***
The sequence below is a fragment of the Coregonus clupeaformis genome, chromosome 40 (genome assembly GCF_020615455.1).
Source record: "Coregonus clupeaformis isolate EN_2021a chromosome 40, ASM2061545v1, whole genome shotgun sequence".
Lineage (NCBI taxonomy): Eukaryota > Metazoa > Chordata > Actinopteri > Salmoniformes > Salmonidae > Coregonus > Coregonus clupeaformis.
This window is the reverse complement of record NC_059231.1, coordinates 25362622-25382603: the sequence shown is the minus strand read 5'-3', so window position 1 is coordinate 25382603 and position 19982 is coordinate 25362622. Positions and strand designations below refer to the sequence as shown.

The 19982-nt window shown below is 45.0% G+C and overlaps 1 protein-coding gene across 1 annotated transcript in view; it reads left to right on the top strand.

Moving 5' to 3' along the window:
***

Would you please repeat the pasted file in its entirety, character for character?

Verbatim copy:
The sequence below is a fragment of the Coregonus clupeaformis genome, chromosome 40 (genome assembly GCF_020615455.1).
Source record: "Coregonus clupeaformis isolate EN_2021a chromosome 40, ASM2061545v1, whole genome shotgun sequence".
Lineage (NCBI taxonomy): Eukaryota > Metazoa > Chordata > Actinopteri > Salmoniformes > Salmonidae > Coregonus > Coregonus clupeaformis.
This window is the reverse complement of record NC_059231.1, coordinates 25362622-25382603: the sequence shown is the minus strand read 5'-3', so window position 1 is coordinate 25382603 and position 19982 is coordinate 25362622. Positions and strand designations below refer to the sequence as shown.

The 19982-nt window shown below is 45.0% G+C and overlaps 1 protein-coding gene across 1 annotated transcript in view; it reads left to right on the top strand.

Moving 5' to 3' along the window: